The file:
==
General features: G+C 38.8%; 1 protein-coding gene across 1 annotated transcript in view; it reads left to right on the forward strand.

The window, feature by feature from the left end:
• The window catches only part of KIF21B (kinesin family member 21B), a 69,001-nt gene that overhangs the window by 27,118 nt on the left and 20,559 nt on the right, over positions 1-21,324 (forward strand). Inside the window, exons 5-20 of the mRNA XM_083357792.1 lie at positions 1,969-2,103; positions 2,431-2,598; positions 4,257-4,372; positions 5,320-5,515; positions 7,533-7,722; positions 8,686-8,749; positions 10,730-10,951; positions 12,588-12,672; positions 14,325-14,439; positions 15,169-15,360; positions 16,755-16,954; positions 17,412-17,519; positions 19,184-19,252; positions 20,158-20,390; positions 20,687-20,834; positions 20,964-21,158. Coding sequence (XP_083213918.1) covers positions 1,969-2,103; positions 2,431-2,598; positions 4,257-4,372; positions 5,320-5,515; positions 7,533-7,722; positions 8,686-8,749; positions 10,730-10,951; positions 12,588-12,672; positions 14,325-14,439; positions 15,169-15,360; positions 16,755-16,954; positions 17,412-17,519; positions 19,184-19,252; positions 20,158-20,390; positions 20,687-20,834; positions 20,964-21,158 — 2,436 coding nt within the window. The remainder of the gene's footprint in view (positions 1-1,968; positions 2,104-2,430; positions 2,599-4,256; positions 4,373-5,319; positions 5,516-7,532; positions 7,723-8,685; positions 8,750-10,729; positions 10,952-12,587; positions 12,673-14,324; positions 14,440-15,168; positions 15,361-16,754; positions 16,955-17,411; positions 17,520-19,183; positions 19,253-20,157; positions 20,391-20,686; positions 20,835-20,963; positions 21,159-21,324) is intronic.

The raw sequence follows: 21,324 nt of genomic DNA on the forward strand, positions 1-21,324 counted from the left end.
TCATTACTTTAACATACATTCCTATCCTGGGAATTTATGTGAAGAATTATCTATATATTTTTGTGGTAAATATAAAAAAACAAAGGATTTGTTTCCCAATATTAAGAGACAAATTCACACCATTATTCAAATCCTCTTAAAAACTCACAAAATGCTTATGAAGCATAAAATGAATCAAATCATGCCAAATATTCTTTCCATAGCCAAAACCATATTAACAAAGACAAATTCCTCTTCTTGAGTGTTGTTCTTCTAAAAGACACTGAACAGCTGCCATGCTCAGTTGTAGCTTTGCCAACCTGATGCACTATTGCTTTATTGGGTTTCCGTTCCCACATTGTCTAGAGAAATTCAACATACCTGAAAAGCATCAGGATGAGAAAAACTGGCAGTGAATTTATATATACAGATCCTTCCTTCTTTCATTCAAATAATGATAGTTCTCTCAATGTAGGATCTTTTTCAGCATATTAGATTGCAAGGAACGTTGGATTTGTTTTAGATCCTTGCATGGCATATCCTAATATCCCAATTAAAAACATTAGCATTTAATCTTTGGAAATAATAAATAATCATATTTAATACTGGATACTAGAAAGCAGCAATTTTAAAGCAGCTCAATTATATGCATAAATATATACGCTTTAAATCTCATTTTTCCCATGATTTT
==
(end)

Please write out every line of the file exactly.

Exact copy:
General features: G+C 38.8%; 1 protein-coding gene across 1 annotated transcript in view; it reads left to right on the forward strand.

The window, feature by feature from the left end:
• The window catches only part of KIF21B (kinesin family member 21B), a 69,001-nt gene that overhangs the window by 27,118 nt on the left and 20,559 nt on the right, over positions 1-21,324 (forward strand). Inside the window, exons 5-20 of the mRNA XM_083357792.1 lie at positions 1,969-2,103; positions 2,431-2,598; positions 4,257-4,372; positions 5,320-5,515; positions 7,533-7,722; positions 8,686-8,749; positions 10,730-10,951; positions 12,588-12,672; positions 14,325-14,439; positions 15,169-15,360; positions 16,755-16,954; positions 17,412-17,519; positions 19,184-19,252; positions 20,158-20,390; positions 20,687-20,834; positions 20,964-21,158. Coding sequence (XP_083213918.1) covers positions 1,969-2,103; positions 2,431-2,598; positions 4,257-4,372; positions 5,320-5,515; positions 7,533-7,722; positions 8,686-8,749; positions 10,730-10,951; positions 12,588-12,672; positions 14,325-14,439; positions 15,169-15,360; positions 16,755-16,954; positions 17,412-17,519; positions 19,184-19,252; positions 20,158-20,390; positions 20,687-20,834; positions 20,964-21,158 — 2,436 coding nt within the window. The remainder of the gene's footprint in view (positions 1-1,968; positions 2,104-2,430; positions 2,599-4,256; positions 4,373-5,319; positions 5,516-7,532; positions 7,723-8,685; positions 8,750-10,729; positions 10,952-12,587; positions 12,673-14,324; positions 14,440-15,168; positions 15,361-16,754; positions 16,955-17,411; positions 17,520-19,183; positions 19,253-20,157; positions 20,391-20,686; positions 20,835-20,963; positions 21,159-21,324) is intronic.

The raw sequence follows: 21,324 nt of genomic DNA on the forward strand, positions 1-21,324 counted from the left end.
TCATTACTTTAACATACATTCCTATCCTGGGAATTTATGTGAAGAATTATCTATATATTTTTGTGGTAAATATAAAAAAACAAAGGATTTGTTTCCCAATATTAAGAGACAAATTCACACCATTATTCAAATCCTCTTAAAAACTCACAAAATGCTTATGAAGCATAAAATGAATCAAATCATGCCAAATATTCTTTCCATAGCCAAAACCATATTAACAAAGACAAATTCCTCTTCTTGAGTGTTGTTCTTCTAAAAGACACTGAACAGCTGCCATGCTCAGTTGTAGCTTTGCCAACCTGATGCACTATTGCTTTATTGGGTTTCCGTTCCCACATTGTCTAGAGAAATTCAACATACCTGAAAAGCATCAGGATGAGAAAAACTGGCAGTGAATTTATATATACAGATCCTTCCTTCTTTCATTCAAATAATGATAGTTCTCTCAATGTAGGATCTTTTTCAGCATATTAGATTGCAAGGAACGTTGGATTTGTTTTAGATCCTTGCATGGCATATCCTAATATCCCAATTAAAAACATTAGCATTTAATCTTTGGAAATAATAAATAATCATATTTAATACTGGATACTAGAAAGCAGCAATTTTAAAGCAGCTCAATTATATGCATAAATATATACGCTTTAAATCTCATTTTTCCCATGATTTT